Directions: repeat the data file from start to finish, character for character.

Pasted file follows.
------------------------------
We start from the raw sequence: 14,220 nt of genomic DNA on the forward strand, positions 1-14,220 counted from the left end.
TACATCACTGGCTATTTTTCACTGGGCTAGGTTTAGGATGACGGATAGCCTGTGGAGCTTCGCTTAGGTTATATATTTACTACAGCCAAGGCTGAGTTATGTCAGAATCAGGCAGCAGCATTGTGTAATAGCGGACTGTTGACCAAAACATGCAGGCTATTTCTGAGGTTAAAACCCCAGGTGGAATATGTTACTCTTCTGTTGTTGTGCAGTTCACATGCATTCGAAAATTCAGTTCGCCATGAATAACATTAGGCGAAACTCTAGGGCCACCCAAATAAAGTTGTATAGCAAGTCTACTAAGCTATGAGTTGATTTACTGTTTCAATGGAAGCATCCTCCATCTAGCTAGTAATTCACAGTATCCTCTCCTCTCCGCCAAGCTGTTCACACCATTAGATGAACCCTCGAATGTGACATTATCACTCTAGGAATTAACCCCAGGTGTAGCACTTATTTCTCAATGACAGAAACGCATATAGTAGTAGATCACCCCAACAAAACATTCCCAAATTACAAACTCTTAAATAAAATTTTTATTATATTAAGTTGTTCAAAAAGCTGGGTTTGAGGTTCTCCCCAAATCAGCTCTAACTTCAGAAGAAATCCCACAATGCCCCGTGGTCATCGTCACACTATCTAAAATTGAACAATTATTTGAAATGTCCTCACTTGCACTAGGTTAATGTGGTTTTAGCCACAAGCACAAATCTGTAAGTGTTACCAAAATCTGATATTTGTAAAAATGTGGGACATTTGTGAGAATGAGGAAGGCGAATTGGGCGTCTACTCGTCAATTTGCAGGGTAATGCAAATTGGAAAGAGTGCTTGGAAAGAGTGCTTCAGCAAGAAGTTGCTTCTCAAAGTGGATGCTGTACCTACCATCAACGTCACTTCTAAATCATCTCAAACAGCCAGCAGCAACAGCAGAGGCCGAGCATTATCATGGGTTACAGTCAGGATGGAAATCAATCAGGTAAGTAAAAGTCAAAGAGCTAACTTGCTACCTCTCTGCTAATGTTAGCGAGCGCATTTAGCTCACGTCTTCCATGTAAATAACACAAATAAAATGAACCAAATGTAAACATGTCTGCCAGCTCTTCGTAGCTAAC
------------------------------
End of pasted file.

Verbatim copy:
We start from the raw sequence: 14,220 nt of genomic DNA on the forward strand, positions 1-14,220 counted from the left end.
TACATCACTGGCTATTTTTCACTGGGCTAGGTTTAGGATGACGGATAGCCTGTGGAGCTTCGCTTAGGTTATATATTTACTACAGCCAAGGCTGAGTTATGTCAGAATCAGGCAGCAGCATTGTGTAATAGCGGACTGTTGACCAAAACATGCAGGCTATTTCTGAGGTTAAAACCCCAGGTGGAATATGTTACTCTTCTGTTGTTGTGCAGTTCACATGCATTCGAAAATTCAGTTCGCCATGAATAACATTAGGCGAAACTCTAGGGCCACCCAAATAAAGTTGTATAGCAAGTCTACTAAGCTATGAGTTGATTTACTGTTTCAATGGAAGCATCCTCCATCTAGCTAGTAATTCACAGTATCCTCTCCTCTCCGCCAAGCTGTTCACACCATTAGATGAACCCTCGAATGTGACATTATCACTCTAGGAATTAACCCCAGGTGTAGCACTTATTTCTCAATGACAGAAACGCATATAGTAGTAGATCACCCCAACAAAACATTCCCAAATTACAAACTCTTAAATAAAATTTTTATTATATTAAGTTGTTCAAAAAGCTGGGTTTGAGGTTCTCCCCAAATCAGCTCTAACTTCAGAAGAAATCCCACAATGCCCCGTGGTCATCGTCACACTATCTAAAATTGAACAATTATTTGAAATGTCCTCACTTGCACTAGGTTAATGTGGTTTTAGCCACAAGCACAAATCTGTAAGTGTTACCAAAATCTGATATTTGTAAAAATGTGGGACATTTGTGAGAATGAGGAAGGCGAATTGGGCGTCTACTCGTCAATTTGCAGGGTAATGCAAATTGGAAAGAGTGCTTGGAAAGAGTGCTTCAGCAAGAAGTTGCTTCTCAAAGTGGATGCTGTACCTACCATCAACGTCACTTCTAAATCATCTCAAACAGCCAGCAGCAACAGCAGAGGCCGAGCATTATCATGGGTTACAGTCAGGATGGAAATCAATCAGGTAAGTAAAAGTCAAAGAGCTAACTTGCTACCTCTCTGCTAATGTTAGCGAGCGCATTTAGCTCACGTCTTCCATGTAAATAACACAAATAAAATGAACCAAATGTAAACATGTCTGCCAGCTCTTCGTAGCTAAC